Pearl Jam Gives Green

The band boosts local environmental groups. Plus: Bumbershoot, dance, and art news.


Pearl Jam is donating big bucks to nine environmental organizations to offset the "climate footprint" of the band's 2006 world tour. The idea behind the band's so-called Carbon Portfolio Strategy is to encourage carbon emission reduction—in part to compensate for the environmental damage caused by its own touring. The band acknowledges that the airplanes, trucks, buses, and concert venues it uses produce thousands of tons of carbon dioxide a year—not to mention all those concertgoers driving all those cars to see the group's shows. Among the local recipients of Pearl Jam's $100,000 gift are the Cascade Land Conservancy, EarthCorps, IslandWood environmental learning center, and the Washington Clean Energy Initiative. For details, see LYNN JACOBSON


The latest lineup announcement from Bumbershoot shows a nice balance of both national and local acts. Blondie and the Steve Miller Band have both been tagged on as headliners, and locals faves such as Invisible Eyes and the Can't See get plenty of representation alongside hip-hop acts Abssynian Creole and the Saturday Knights. But perhaps even more exciting than the tunes this year are the two stages (finally!) of comedy, which will boast performances by Tinkle, Mary Lynn Rajskub, and the Upright Citizen's Brigade. Bumbershoot runs Saturday, Sept. 2, to Monday, Sept. 4, at Seattle Center. For info: BRIAN J. BARR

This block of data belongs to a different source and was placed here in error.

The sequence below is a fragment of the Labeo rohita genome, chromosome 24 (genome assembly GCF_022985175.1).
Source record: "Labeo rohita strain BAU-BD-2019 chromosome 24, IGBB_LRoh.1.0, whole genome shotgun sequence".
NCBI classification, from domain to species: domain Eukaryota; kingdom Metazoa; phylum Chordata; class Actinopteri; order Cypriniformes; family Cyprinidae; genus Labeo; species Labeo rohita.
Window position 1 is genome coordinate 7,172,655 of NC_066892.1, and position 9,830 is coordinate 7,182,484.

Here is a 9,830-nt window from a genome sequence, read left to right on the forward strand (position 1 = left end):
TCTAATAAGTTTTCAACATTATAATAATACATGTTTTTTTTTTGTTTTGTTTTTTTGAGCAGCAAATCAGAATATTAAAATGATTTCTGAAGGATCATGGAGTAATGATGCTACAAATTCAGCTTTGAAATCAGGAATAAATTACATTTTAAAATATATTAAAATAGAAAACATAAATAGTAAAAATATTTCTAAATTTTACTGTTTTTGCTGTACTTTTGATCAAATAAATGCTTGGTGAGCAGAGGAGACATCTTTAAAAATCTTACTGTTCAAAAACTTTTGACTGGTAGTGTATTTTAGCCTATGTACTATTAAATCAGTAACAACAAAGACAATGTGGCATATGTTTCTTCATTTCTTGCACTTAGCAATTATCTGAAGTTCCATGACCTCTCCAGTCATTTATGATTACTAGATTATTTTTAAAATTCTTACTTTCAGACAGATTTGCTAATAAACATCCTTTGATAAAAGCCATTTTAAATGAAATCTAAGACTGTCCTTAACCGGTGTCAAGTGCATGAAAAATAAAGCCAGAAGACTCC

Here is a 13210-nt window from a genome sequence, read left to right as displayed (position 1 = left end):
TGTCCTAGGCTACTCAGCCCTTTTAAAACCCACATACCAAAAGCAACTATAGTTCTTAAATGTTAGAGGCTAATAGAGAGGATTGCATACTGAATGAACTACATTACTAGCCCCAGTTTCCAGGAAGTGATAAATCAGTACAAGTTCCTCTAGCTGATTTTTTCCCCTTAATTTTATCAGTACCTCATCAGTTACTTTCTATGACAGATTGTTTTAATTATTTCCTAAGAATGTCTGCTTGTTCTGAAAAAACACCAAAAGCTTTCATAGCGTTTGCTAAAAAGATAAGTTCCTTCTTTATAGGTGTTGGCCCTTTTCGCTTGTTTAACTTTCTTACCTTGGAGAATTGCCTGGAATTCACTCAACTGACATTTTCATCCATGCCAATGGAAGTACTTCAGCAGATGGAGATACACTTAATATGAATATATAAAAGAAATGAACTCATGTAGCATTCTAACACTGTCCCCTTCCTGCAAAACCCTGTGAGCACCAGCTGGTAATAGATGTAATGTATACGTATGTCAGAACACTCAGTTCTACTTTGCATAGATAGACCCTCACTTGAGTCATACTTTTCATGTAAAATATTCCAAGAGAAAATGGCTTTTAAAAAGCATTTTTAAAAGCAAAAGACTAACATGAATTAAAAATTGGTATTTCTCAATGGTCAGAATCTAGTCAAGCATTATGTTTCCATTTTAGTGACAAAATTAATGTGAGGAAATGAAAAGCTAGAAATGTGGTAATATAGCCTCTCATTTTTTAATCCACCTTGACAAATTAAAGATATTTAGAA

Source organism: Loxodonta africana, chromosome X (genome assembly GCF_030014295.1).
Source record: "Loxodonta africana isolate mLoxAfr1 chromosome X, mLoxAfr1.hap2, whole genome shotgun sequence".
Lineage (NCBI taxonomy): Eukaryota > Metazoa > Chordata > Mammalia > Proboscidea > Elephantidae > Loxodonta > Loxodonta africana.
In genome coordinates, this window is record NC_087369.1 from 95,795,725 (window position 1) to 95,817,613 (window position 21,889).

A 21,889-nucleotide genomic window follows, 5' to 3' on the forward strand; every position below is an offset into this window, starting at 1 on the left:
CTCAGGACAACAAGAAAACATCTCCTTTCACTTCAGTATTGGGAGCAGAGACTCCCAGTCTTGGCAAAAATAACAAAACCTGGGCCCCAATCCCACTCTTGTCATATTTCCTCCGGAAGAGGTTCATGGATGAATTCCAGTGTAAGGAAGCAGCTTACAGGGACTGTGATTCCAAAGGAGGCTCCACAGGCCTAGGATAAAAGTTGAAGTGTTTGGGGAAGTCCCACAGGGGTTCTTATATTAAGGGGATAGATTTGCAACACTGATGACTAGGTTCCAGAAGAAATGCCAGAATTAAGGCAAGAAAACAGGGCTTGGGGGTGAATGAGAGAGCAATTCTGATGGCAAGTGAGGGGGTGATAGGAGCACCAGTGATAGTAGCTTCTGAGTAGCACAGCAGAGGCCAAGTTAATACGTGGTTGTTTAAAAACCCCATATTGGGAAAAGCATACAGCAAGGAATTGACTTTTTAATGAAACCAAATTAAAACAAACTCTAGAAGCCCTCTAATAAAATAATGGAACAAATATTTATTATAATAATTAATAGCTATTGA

Left Field Dance is calling it quits after two years to pursue various endeavors. The collective's shows, like last year's Dancey Dance, have been playful, personal, strange, and thought-provoking. While Jules Skloot and Molly Ouellette are skipping town (to earn an MFA in choreography at Sarah Lawrence and to attend chiropractic college in Portland, respectively), Heather Budd is "cooking something up" locally and Jody Kuehner is busy with a forthcoming d9 show. For more on that: RACHEL SHIMP


At 8:30 Saturday night, July 8, on Ballard Avenue across from the Tractor Tavern, two women sat up to their knees in an inflatable pool. As someone in the crowd said, "What's the attraction?" Ostensibly, it was the swimming pool–inspired art exhibit, "Water Wings," inside 20twenty, a boutique selling mostly retro '80s gear. A laptop DJ, cans of Pabst Blue Ribbon, and a packed house made quite a scene. But with an obstacle course of clothing racks to paw through to get close to the art—mostly photographs of people (and a pair of mannequins) in bathing suits—the event seemed less about the art and more about trying to get the crowd to go not swimming but shopping. ADRIANA GRANT

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